Tcpdump is a CLI tool to capture raw network packets. It is very useful for various forms of network troubleshooting. We will learn how to filter packets with ports in tcpdump command.
TCP and UDP Ports
TCP and UDP can both multiplex using port numbers to work with multiple applications. For example, DHCP uses UDP ports 67 and 68, RIP uses UDP port 520, and HTTP uses TCP port 80.
Both Tcp and UDP use connection as their fundamental abstraction. Connections are identified by a pair of endpoints.
We will take the following two connections as examples.
(18.104.22.168, 1184) <=> (22.214.171.124, 53) tcp
(126.96.36.199, 2012) <=> (188.8.131.52, 22) udp
Filter Packets with Specific Port
If we need to filter packets for the first connection, we can use the following ways.
tcpdupm -i interface port 1184
tcpdupm -i interface port 53
Filter Packets with Port Direction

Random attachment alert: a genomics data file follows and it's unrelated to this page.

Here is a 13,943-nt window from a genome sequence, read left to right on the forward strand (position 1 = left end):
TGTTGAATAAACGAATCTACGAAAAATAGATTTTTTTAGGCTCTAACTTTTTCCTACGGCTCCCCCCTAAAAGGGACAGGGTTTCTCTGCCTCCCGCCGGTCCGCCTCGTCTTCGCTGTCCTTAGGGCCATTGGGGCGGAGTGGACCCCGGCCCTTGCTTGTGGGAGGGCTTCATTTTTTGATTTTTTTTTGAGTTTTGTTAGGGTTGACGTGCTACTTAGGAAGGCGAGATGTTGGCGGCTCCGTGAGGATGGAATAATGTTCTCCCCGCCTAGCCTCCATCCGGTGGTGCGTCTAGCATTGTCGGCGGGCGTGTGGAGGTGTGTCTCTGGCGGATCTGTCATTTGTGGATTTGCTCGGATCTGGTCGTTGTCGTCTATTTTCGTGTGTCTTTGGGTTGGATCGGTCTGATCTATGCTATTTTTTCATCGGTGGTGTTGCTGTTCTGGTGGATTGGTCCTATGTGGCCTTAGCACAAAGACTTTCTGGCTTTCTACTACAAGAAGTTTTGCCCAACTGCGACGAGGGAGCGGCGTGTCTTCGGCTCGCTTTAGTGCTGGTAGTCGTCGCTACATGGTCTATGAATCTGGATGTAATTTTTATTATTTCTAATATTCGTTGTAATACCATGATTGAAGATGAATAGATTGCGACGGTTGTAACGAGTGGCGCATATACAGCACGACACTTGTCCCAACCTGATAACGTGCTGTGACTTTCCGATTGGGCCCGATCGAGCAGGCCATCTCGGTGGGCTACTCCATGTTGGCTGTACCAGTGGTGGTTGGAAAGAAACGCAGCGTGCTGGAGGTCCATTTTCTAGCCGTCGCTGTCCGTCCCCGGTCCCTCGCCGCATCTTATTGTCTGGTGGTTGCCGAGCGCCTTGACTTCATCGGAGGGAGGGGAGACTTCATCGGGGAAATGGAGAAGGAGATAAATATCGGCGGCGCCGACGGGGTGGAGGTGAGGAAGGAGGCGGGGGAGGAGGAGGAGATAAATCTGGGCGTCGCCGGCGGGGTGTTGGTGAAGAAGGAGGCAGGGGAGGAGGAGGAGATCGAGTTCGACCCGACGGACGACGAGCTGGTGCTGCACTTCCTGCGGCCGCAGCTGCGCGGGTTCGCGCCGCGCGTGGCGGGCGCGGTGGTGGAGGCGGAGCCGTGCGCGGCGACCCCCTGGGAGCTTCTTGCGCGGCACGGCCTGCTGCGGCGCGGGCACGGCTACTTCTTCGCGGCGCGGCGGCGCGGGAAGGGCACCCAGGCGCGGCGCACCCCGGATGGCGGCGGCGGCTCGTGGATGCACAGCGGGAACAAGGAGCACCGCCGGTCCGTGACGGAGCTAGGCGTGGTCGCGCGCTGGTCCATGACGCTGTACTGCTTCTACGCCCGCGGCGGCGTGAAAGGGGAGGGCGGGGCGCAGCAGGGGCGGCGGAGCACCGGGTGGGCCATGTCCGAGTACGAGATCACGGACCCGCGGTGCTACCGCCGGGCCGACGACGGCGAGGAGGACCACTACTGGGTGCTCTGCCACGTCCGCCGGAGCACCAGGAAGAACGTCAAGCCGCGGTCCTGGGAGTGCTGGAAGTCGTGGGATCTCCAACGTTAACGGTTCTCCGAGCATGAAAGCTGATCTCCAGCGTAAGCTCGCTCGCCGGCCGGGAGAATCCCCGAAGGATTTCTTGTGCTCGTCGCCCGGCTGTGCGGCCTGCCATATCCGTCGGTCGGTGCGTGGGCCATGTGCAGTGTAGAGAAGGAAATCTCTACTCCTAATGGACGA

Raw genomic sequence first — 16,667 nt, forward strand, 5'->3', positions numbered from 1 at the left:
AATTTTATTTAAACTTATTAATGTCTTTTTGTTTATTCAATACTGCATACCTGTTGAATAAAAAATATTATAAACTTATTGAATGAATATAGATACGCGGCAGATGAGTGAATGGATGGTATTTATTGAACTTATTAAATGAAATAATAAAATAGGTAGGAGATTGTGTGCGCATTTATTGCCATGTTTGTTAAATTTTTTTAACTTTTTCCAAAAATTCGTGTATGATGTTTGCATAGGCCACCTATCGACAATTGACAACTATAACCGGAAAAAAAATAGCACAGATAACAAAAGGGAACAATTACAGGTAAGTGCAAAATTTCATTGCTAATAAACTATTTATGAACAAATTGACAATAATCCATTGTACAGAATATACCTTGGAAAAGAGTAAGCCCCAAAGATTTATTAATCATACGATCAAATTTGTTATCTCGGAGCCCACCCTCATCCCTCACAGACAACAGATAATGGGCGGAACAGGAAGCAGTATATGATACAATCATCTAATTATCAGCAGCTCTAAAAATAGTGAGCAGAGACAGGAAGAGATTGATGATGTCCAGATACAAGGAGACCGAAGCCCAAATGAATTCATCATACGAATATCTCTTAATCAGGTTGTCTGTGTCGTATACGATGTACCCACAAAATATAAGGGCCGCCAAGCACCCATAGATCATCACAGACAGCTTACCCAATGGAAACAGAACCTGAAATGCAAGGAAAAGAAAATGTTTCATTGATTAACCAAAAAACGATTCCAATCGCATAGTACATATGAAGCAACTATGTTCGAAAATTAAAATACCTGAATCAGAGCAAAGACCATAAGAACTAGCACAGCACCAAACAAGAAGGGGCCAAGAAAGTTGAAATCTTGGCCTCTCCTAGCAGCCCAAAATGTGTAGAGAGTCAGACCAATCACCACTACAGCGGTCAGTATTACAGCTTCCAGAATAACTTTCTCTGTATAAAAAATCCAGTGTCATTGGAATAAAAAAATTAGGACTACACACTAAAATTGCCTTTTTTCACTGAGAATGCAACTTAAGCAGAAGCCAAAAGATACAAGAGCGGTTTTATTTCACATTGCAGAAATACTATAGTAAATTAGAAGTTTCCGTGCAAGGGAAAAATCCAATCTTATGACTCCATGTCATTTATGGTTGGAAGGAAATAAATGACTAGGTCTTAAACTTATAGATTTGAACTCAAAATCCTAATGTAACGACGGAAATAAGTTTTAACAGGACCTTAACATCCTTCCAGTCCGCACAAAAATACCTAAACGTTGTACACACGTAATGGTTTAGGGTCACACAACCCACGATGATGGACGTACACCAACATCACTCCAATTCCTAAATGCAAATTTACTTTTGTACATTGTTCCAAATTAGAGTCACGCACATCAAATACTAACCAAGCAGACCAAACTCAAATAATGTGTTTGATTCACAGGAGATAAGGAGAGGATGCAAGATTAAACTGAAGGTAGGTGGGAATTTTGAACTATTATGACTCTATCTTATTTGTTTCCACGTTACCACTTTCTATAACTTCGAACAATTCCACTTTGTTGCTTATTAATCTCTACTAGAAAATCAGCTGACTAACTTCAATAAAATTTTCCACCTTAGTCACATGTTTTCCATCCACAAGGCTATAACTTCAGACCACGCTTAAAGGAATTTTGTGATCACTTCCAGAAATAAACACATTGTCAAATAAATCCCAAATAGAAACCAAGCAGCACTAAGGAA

To be more specific, we can add the port direction like this.(dst-> destination, src->source)
tcpdupm -i interface dst port 53
tcpdupm -i interface src port 1184
tcpdupm -i interface src port 1184 and dst port 53
Filter Packets with Host and Port
If we need to filter packets for both two connections, we can use the following commands.
tcpdupm -i interface dst host 184.108.40.206 or dst host 220.127.116.11
tcpdupm -i interface dst port 53 or dst port 22
tcpdupm -i interface dst port 53 and dst host 18.104.22.168
Filter Packets with TCP UDP Port
If we need to filter the packets for the first TCP connection, we can use this command.
tcpdupm -i interface dst port 53 and tcp
For the second UDP connection, we can use this.
tcpdupm -i interface dst port 22 and UDP